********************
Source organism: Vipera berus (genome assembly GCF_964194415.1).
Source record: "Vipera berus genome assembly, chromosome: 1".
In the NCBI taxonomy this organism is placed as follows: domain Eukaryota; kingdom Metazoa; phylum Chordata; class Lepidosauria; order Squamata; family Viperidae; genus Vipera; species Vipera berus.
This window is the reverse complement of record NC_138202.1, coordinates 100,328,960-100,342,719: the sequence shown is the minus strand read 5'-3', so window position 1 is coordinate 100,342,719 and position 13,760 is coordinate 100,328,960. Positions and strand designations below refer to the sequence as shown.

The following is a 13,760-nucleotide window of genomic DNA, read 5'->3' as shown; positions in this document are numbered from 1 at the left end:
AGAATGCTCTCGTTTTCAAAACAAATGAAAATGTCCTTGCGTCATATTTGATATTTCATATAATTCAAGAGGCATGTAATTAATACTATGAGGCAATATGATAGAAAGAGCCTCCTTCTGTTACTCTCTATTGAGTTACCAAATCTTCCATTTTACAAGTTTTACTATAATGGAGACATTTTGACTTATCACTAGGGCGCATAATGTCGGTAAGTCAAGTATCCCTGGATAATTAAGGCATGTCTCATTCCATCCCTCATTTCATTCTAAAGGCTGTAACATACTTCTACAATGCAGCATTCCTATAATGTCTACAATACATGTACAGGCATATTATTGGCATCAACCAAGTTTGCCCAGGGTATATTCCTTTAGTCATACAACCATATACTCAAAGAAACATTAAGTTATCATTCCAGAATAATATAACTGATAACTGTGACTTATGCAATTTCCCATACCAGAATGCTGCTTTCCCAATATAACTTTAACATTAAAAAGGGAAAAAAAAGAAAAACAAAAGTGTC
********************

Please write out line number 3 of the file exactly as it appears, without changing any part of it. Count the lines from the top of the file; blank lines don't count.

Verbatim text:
In the NCBI taxonomy this organism is placed as follows: domain Eukaryota; kingdom Metazoa; phylum Chordata; class Lepidosauria; order Squamata; family Viperidae; genus Vipera; species Vipera berus.